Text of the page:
• Take a minute to check all of your plumbing to ensure it’s not currently leaking and that your pipes are good to go for the subzero temperatures that are on their way.
  • Pull out the paperwork and glance over your insurance policy so you know what coverage you have and who you should contact if damage does occur.  Update your policy if you need to.
  • Take a general inventory and/or pictures of your property to help streamline the process if damage occurs.

Cold weather has an unfortunate propensity for causing damage to the home.  Scott and the restoration crew at Master Clean is on standby all winter long to help if a fire or water damage strikes your home this winter.  Keep our number close by and call us for 24/7 emergency service all year long. 

Taking Care of Your Crawl Space

  • 10/15/2020
  • 10:20:19

Crawl spaces are areas of a home that are similar to a basement, but usually smaller.  They are unfinished areas located below the ground floor of the home and are typically vented to the outside of the home.  The two main benefits of a crawl space are cost effectiveness and convenience.  Building a crawl space is not as expensive as a full basement.  It can be more expensive than a slab foundation, but it negates the need for grading for a slab on a sloped property.  They’re also very convenient places for plumbing, electric, and HVAC access.  Unfortunately, crawl spaces are very susceptible to water and mold damage.

Water Damage

Standing water can easily accumulate in a crawl space from multiple sources including:

  • Sewer drain backups and leak
  • Waste line leaks
  • Flooding
  • Lack of rain gutters and improperly positioned downspouts
  • High groundwater tables
  • Pipe breaks

When water damage occurs in a crawl space, it’s important to have the area professionally cleaned as soon as the damage is discovered.  Unfortunately, damage in crawl spaces often goes undiscovered for a long time because people don’t enter their crawl spaces often.  Even water that was initially clean can grow stagnant when left alone and cause structural damage and health risks over time.  When the source of the water was sewage, the water contains bacteria and other contaminants that will eventually make their way into the home above, posing serious health risks. 

Mold Growth

In addition to being susceptible to water damage, crawl spaces are also very prone to mold growth due to being common locations for water damages as well as having high levels of moisture and humidity.  Mold growth in the crawl space, like water damage, can cause structural problems and pose a risk to your family’s health.  Although a professional remediation company can solve your mold problems and get your crawlspace cleaned up, it’s best to always try to prevent mold growth in the first place.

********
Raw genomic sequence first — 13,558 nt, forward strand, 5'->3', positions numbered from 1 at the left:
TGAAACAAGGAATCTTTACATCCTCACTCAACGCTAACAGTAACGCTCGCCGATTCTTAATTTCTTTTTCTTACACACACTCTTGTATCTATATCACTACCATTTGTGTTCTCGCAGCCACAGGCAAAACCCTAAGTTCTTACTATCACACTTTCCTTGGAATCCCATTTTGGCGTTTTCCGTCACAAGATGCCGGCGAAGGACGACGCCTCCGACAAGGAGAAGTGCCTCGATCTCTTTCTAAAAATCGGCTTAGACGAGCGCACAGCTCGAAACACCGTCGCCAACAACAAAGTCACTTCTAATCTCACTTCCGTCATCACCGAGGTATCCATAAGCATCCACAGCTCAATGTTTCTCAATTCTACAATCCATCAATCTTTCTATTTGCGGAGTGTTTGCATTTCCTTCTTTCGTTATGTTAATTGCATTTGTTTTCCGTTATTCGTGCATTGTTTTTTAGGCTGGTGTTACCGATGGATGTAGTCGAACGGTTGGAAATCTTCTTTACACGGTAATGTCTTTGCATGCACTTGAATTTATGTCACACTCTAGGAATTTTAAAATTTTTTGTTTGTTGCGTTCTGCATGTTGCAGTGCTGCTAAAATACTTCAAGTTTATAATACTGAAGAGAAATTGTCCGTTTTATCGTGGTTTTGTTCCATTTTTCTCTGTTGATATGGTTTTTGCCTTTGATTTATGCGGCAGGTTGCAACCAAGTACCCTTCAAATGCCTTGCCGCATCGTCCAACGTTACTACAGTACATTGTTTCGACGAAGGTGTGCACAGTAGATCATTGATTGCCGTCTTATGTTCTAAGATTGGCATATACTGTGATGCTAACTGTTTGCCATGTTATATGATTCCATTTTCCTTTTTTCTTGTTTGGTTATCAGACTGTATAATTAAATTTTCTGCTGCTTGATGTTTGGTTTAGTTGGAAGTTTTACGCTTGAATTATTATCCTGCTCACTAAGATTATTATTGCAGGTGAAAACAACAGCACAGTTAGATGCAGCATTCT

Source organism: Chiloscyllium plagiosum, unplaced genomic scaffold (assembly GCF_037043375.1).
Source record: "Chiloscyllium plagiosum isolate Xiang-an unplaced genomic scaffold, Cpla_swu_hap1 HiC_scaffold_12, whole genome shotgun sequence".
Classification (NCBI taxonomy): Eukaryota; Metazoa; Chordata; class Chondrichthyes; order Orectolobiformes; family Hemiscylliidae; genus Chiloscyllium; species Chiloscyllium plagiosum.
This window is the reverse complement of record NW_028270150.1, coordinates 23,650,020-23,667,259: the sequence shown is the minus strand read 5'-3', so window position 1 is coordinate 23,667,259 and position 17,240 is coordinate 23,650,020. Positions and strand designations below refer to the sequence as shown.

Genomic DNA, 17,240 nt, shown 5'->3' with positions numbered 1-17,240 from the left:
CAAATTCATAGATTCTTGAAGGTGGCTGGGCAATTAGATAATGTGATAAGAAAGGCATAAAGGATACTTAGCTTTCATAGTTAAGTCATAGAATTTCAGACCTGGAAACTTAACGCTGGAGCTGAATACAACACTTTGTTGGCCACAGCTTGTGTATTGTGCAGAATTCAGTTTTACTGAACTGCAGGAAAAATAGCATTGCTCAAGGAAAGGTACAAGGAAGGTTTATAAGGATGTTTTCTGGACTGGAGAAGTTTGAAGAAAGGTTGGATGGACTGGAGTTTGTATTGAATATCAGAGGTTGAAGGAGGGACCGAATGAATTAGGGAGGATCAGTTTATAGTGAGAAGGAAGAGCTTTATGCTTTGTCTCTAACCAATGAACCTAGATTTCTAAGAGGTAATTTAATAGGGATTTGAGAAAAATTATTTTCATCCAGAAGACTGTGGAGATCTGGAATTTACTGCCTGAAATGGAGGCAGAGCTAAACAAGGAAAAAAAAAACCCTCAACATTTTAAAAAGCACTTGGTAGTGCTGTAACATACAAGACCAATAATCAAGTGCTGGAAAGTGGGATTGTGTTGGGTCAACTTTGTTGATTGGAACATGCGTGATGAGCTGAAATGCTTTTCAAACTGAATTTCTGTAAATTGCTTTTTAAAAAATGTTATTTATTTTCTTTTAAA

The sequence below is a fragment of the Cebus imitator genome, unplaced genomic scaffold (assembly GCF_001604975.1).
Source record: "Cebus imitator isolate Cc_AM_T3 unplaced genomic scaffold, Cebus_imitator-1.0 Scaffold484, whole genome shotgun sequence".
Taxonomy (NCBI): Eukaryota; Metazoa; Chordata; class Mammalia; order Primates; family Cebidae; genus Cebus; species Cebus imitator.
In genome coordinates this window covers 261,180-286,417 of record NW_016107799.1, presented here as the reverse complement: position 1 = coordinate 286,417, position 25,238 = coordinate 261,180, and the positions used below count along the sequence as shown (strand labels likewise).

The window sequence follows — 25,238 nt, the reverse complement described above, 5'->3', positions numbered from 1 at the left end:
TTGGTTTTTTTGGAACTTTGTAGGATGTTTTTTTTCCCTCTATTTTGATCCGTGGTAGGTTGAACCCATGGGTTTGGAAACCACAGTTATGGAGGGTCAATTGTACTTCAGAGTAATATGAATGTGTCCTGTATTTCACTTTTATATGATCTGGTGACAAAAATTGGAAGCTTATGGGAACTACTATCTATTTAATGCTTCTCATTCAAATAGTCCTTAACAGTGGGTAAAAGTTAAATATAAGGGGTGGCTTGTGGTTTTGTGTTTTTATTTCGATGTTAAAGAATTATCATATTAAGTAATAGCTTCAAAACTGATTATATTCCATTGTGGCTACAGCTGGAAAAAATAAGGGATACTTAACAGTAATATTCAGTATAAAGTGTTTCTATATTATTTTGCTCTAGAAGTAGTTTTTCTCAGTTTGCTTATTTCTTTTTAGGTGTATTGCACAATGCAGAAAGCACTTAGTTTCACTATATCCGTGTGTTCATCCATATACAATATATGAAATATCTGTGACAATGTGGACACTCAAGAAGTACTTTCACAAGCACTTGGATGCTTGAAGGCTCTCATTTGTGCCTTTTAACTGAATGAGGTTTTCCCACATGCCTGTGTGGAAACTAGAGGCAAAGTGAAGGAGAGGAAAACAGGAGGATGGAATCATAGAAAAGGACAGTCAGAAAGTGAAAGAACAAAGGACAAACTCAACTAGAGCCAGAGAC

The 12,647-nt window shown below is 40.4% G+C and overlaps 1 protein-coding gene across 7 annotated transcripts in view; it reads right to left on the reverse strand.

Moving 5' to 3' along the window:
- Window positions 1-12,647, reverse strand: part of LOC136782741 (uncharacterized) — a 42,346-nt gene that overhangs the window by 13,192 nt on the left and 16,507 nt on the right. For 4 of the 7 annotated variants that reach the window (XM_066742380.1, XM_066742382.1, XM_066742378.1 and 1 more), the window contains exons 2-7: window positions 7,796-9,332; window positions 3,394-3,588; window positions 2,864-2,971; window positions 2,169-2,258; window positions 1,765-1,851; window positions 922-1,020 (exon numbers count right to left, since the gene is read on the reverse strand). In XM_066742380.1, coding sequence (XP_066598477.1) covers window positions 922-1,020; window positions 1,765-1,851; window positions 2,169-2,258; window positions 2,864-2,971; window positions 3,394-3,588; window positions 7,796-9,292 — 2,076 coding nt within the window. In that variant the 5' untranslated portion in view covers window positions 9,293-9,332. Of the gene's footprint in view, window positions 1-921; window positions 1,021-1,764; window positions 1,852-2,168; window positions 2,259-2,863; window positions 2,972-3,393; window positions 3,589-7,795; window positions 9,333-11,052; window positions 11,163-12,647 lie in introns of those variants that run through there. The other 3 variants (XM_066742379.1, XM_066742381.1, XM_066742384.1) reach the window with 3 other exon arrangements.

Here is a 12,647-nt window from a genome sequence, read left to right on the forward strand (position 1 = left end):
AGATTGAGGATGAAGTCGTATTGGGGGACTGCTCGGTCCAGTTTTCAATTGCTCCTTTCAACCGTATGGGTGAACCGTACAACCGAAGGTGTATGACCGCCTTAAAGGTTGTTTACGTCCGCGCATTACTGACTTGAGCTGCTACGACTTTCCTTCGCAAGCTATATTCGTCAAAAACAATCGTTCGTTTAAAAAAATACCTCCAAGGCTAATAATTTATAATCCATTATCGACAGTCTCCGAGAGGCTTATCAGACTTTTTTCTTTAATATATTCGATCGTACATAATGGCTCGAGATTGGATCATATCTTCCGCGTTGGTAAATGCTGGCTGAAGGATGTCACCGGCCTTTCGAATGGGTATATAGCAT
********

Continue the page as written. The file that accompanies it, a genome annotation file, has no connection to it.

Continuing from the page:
• Regularly check your crawl space for leaks and standing water.  One of the most common reasons mold damage occurs in a crawl space is unnoticed water.  Most homeowners rarely have a reason to enter their crawl spaces, so if they aren’t regularly checking water damage can go unnoticed for months leading to massive mold growth. 
  • Be aware of your gutters and downspouts.  If rain gutters and downspouts aren’t placed properly, precipitation may flow directly back towards your home and into your crawl space. 
  • Ventilation is important.  An improperly ventilated crawl space will have excess humidity which means excess moisture leading to mold growth. 
  • Consider encapsulation.  This is the process of using vapor barriers to trap moisture that evaporates from the soil and walls to prevent moisture buildup in the crawlspace itself. 
  • If your crawl space is insulated, inspect the insulation a few times a year.  Missing or sagging insulation is a sign of water intrusion. 
  • Ensure that your clothes dryer is vented properly and does not vent into your crawl space or any other part of your home, for that matter.  Dryers push out a huge amount of warm, moist air and should always be vented to the exterior of the home. 

Crawl spaces come with a wide variety of pros and cons.  If your home is on a crawlspace, make sure that you’re taking care of it properly and doing regular checks for damage or issues.  Damage in these areas often goes unnoticed and can easily cause damage to the living areas of your home if not addressed.